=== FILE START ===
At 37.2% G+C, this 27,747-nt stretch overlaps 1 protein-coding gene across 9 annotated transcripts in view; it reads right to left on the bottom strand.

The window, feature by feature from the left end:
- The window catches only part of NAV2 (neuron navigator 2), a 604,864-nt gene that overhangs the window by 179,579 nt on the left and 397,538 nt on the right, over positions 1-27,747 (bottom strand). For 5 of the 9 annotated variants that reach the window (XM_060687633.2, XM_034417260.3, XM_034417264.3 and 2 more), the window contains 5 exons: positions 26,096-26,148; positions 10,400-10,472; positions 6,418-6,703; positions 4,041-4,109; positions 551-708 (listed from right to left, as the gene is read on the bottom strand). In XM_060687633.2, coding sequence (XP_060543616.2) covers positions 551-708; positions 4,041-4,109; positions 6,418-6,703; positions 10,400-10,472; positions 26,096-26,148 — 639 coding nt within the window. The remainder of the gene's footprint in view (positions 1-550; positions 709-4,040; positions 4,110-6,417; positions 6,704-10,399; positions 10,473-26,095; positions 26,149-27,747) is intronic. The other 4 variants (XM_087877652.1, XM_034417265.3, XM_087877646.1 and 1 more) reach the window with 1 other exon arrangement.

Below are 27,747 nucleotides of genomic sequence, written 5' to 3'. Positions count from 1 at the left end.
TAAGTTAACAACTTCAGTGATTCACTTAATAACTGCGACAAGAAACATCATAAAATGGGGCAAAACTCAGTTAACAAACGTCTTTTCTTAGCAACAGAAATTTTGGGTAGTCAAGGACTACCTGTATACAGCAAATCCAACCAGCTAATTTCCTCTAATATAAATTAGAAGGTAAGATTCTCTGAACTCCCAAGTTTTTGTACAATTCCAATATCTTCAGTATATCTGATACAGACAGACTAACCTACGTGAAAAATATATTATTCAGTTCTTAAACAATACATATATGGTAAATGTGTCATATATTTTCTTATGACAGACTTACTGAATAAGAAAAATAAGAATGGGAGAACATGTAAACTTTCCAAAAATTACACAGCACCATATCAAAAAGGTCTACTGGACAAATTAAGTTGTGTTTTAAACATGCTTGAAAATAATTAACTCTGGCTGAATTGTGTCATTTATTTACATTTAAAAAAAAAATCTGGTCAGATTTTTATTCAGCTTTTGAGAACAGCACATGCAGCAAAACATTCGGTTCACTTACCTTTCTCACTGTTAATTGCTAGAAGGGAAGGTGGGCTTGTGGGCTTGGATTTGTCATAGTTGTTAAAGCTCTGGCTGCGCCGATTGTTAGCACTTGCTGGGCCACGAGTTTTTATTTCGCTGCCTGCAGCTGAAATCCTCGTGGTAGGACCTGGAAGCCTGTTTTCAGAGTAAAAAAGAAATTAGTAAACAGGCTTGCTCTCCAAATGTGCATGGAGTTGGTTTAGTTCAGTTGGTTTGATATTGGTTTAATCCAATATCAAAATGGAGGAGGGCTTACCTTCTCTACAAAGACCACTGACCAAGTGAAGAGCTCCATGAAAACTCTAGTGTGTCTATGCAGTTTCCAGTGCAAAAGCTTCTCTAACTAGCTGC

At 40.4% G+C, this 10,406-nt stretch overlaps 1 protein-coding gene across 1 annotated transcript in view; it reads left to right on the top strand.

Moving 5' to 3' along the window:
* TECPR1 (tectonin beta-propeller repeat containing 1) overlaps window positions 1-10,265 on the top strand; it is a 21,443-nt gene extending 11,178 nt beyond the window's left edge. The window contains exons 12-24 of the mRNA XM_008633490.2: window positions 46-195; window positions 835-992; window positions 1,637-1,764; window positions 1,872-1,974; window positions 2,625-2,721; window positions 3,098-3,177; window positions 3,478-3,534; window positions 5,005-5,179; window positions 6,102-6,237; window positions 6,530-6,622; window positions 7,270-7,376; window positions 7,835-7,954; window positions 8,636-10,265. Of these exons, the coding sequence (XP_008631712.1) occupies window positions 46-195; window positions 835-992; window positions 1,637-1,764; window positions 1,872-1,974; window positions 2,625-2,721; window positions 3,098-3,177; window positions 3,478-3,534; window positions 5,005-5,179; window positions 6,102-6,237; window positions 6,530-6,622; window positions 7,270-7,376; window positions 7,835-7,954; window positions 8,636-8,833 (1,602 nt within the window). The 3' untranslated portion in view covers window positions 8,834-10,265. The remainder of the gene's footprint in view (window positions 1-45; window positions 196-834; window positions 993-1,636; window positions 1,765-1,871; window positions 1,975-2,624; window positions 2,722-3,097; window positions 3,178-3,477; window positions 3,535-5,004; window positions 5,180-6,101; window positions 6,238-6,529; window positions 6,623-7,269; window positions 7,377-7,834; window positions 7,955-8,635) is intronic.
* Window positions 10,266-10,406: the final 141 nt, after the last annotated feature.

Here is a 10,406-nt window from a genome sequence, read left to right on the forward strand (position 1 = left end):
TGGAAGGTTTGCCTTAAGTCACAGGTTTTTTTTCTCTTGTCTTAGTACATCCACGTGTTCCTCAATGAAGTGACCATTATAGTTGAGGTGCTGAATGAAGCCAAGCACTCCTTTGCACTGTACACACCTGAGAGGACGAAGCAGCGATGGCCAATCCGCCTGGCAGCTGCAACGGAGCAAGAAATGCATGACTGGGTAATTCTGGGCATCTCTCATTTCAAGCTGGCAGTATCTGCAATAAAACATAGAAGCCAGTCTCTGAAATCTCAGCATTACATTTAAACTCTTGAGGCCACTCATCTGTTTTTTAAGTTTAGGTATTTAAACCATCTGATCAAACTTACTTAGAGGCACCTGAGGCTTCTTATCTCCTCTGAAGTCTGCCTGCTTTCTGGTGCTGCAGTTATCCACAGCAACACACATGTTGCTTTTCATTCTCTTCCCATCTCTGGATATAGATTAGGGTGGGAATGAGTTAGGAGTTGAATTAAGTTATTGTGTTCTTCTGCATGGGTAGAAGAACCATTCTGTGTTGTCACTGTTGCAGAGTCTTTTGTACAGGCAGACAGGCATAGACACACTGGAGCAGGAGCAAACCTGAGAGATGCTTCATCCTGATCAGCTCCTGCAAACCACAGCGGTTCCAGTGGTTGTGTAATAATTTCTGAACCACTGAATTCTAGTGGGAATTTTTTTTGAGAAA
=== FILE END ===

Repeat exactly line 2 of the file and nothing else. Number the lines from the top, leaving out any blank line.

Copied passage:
The window, feature by feature from the left end: